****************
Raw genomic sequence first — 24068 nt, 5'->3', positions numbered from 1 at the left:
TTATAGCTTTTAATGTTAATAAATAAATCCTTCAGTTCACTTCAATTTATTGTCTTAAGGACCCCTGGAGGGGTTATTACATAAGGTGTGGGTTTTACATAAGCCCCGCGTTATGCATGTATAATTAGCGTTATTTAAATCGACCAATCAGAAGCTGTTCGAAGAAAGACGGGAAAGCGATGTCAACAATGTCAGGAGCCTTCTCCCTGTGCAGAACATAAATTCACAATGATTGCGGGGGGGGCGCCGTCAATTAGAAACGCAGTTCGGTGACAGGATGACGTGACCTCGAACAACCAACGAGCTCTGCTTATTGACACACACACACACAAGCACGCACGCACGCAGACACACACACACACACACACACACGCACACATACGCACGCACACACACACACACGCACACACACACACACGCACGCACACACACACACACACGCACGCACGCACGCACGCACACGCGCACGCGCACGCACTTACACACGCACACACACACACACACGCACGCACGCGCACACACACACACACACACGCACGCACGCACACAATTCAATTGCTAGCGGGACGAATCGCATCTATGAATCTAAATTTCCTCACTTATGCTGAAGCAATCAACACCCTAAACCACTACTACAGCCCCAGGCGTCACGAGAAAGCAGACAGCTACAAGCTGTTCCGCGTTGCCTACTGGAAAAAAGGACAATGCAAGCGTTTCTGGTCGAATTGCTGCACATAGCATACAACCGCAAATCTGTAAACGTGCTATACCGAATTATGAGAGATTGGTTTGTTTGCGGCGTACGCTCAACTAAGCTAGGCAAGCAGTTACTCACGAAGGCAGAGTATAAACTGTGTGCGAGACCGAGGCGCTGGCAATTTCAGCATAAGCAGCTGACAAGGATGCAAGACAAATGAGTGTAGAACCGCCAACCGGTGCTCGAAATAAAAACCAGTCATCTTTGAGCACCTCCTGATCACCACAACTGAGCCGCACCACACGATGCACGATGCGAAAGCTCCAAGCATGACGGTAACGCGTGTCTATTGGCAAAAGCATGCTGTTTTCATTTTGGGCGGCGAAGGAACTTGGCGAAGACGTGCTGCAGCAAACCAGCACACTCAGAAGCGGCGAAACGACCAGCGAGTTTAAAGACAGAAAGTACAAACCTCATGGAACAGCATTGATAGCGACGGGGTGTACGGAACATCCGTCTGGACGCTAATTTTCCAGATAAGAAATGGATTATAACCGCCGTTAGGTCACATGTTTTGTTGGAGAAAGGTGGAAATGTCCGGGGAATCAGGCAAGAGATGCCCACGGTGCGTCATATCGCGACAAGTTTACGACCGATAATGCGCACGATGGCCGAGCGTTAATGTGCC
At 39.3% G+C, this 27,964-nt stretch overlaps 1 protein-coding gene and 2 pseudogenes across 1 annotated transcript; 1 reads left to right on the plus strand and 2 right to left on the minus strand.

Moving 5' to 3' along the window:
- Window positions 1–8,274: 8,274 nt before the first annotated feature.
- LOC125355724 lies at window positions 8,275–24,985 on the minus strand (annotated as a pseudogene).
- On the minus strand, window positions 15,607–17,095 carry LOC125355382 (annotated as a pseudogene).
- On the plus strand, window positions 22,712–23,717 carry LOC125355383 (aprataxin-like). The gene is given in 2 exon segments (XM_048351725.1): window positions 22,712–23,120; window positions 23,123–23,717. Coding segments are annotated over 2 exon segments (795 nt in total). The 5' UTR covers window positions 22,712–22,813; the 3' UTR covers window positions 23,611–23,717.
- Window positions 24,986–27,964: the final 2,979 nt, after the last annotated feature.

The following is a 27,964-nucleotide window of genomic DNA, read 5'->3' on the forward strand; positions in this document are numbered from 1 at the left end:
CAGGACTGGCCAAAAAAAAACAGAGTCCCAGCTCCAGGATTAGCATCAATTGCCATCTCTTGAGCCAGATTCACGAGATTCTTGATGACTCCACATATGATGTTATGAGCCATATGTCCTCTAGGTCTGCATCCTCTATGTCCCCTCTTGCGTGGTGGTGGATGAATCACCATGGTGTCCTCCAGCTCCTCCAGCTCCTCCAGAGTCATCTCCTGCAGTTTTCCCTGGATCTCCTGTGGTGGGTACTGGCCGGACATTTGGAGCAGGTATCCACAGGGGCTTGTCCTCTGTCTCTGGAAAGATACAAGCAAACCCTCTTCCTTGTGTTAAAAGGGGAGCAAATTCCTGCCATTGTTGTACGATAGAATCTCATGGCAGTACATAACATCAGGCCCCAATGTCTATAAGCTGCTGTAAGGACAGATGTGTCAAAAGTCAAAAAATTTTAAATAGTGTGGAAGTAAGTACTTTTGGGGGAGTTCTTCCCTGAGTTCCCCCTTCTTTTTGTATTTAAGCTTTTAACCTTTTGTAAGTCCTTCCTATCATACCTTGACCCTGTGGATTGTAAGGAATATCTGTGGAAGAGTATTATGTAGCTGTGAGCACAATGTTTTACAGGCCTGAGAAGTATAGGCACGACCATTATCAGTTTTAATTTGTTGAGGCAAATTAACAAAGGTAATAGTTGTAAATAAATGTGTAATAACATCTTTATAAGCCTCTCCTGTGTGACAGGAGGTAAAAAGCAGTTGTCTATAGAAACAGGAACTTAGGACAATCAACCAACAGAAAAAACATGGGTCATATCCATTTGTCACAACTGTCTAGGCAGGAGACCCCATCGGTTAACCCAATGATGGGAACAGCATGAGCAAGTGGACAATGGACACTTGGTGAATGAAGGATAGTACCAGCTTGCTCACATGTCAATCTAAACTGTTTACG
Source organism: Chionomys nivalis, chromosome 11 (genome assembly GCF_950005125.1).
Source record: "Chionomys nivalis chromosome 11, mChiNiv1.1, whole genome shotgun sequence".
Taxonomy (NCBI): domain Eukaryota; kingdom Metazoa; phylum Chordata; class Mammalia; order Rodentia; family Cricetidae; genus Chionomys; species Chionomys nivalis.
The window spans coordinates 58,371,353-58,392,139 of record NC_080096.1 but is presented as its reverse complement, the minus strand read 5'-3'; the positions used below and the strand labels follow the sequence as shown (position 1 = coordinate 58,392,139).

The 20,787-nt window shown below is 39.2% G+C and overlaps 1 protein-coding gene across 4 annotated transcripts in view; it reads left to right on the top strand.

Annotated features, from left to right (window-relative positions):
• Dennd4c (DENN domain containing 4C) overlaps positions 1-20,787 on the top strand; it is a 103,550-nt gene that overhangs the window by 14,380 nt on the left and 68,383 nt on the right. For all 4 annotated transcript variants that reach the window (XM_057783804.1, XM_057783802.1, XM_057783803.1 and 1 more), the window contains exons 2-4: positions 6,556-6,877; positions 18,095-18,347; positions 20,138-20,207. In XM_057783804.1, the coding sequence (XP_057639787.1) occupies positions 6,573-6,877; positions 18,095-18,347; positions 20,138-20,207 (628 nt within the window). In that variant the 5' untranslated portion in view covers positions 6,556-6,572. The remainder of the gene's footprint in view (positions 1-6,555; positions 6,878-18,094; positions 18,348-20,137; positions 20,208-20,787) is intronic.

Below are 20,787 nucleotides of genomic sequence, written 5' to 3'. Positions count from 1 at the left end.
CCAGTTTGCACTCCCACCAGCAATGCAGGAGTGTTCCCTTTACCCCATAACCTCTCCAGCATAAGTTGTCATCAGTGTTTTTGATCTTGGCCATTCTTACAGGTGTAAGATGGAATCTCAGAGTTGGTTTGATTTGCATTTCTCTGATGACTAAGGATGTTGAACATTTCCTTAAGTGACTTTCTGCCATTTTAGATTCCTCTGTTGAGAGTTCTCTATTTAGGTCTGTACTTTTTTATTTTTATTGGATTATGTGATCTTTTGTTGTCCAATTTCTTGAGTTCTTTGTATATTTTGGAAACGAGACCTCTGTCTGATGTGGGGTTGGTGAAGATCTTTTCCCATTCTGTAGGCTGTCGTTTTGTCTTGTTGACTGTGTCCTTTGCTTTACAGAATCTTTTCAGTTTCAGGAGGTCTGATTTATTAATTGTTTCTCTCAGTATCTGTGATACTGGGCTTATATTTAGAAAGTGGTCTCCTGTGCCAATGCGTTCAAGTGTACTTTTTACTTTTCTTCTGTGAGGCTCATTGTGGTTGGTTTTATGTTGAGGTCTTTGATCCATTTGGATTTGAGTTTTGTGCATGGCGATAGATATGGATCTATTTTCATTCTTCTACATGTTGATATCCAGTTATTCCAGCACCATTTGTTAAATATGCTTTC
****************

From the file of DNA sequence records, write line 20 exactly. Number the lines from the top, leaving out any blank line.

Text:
CCAGTTTGCACTCCCACCAGCAATGCAGGAGTGTTCCCTTTACCCCATAACCTCTCCAGCATAAGTTGTCATCAGTGTTTTTGATCTTGGCCATTCTTACAGGTGTAAGATGGAATCTCAGAGTTGGTTTGATTTGCATTTCTCTGATGACTAAGGATGTTGAACATTTCCTTAAGTGACTTTCTGCCATTTTAGATTCCTCTGTTGAGAGTTCTCTATTTAGGTCTGTACTTTTTTATTTTTATTGGATTATGTGATCTTTTGTTGTCCAATTTCTTGAGTTCTTTGTATATTTTGGAAACGAGACCTCTGTCTGATGTGGGGTTGGTGAAGATCTTTTCCCATTCTGTAGGCTGTCGTTTTGTCTTGTTGACTGTGTCCTTTGCTTTACAGAATCTTTTCAGTTTCAGGAGGTCTGATTTATTAATTGTTTCTCTCAGTATCTGTGATACTGGGCTTATATTTAGAAAGTGGTCTCCTGTGCCAATGCGTTCAAGTGTACTTTTTACTTTTCTTCTGTGAGGCTCATTGTGGTTGGTTTTATGTTGAGGTCTTTGATCCATTTGGATTTGAGTTTTGTGCATGGCGATAGATATGGATCTATTTTCATTCTTCTACATGTTGATATCCAGTTATTCCAGCACCATTTGTTAAATATGCTTTC